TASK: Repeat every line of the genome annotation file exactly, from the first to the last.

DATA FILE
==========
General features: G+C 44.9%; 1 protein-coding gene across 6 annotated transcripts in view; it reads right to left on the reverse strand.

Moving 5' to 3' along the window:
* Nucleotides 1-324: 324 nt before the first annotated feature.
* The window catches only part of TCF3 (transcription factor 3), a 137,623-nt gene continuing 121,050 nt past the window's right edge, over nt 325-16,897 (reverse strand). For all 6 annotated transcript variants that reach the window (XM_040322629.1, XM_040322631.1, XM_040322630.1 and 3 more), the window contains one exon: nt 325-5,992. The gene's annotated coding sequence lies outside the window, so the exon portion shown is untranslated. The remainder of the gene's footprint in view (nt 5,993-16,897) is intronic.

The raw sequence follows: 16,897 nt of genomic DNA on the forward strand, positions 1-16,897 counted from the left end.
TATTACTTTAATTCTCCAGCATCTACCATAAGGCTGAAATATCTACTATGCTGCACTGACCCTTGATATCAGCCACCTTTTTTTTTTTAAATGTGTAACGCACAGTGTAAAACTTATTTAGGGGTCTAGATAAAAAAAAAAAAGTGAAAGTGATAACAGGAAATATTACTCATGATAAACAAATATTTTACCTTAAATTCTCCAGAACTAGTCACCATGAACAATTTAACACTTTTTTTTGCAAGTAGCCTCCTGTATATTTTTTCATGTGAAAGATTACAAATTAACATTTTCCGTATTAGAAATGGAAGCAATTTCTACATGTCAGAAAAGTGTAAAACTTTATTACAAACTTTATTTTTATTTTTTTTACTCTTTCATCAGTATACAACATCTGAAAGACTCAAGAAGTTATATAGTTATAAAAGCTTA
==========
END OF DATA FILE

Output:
General features: G+C 44.9%; 1 protein-coding gene across 6 annotated transcripts in view; it reads right to left on the reverse strand.

Moving 5' to 3' along the window:
* Nucleotides 1-324: 324 nt before the first annotated feature.
* The window catches only part of TCF3 (transcription factor 3), a 137,623-nt gene continuing 121,050 nt past the window's right edge, over nt 325-16,897 (reverse strand). For all 6 annotated transcript variants that reach the window (XM_040322629.1, XM_040322631.1, XM_040322630.1 and 3 more), the window contains one exon: nt 325-5,992. The gene's annotated coding sequence lies outside the window, so the exon portion shown is untranslated. The remainder of the gene's footprint in view (nt 5,993-16,897) is intronic.

The raw sequence follows: 16,897 nt of genomic DNA on the forward strand, positions 1-16,897 counted from the left end.
TATTACTTTAATTCTCCAGCATCTACCATAAGGCTGAAATATCTACTATGCTGCACTGACCCTTGATATCAGCCACCTTTTTTTTTTTAAATGTGTAACGCACAGTGTAAAACTTATTTAGGGGTCTAGATAAAAAAAAAAAAGTGAAAGTGATAACAGGAAATATTACTCATGATAAACAAATATTTTACCTTAAATTCTCCAGAACTAGTCACCATGAACAATTTAACACTTTTTTTTGCAAGTAGCCTCCTGTATATTTTTTCATGTGAAAGATTACAAATTAACATTTTCCGTATTAGAAATGGAAGCAATTTCTACATGTCAGAAAAGTGTAAAACTTTATTACAAACTTTATTTTTATTTTTTTTACTCTTTCATCAGTATACAACATCTGAAAGACTCAAGAAGTTATATAGTTATAAAAGCTTA